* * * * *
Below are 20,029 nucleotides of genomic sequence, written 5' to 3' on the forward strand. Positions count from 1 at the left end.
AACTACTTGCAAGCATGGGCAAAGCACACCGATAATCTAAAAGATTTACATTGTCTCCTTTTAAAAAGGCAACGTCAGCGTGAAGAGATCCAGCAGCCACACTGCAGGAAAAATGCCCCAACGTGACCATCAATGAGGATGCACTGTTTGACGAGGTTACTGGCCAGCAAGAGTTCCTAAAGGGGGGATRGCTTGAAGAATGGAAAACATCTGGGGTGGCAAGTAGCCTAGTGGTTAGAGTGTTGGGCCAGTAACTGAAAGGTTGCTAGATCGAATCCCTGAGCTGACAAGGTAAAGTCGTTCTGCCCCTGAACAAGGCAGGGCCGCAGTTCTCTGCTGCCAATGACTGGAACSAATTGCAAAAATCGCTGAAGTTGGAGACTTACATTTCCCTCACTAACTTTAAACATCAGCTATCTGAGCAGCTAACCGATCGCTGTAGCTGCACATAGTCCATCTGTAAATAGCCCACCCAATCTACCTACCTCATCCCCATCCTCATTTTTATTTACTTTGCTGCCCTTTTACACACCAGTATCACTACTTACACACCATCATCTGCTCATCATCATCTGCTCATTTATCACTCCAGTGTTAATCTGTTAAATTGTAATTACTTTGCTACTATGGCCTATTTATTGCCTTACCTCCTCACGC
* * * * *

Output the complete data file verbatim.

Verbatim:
Below are 20,029 nucleotides of genomic sequence, written 5' to 3' on the forward strand. Positions count from 1 at the left end.
AACTACTTGCAAGCATGGGCAAAGCACACCGATAATCTAAAAGATTTACATTGTCTCCTTTTAAAAAGGCAACGTCAGCGTGAAGAGATCCAGCAGCCACACTGCAGGAAAAATGCCCCAACGTGACCATCAATGAGGATGCACTGTTTGACGAGGTTACTGGCCAGCAAGAGTTCCTAAAGGGGGGATRGCTTGAAGAATGGAAAACATCTGGGGTGGCAAGTAGCCTAGTGGTTAGAGTGTTGGGCCAGTAACTGAAAGGTTGCTAGATCGAATCCCTGAGCTGACAAGGTAAAGTCGTTCTGCCCCTGAACAAGGCAGGGCCGCAGTTCTCTGCTGCCAATGACTGGAACSAATTGCAAAAATCGCTGAAGTTGGAGACTTACATTTCCCTCACTAACTTTAAACATCAGCTATCTGAGCAGCTAACCGATCGCTGTAGCTGCACATAGTCCATCTGTAAATAGCCCACCCAATCTACCTACCTCATCCCCATCCTCATTTTTATTTACTTTGCTGCCCTTTTACACACCAGTATCACTACTTACACACCATCATCTGCTCATCATCATCTGCTCATTTATCACTCCAGTGTTAATCTGTTAAATTGTAATTACTTTGCTACTATGGCCTATTTATTGCCTTACCTCCTCACGC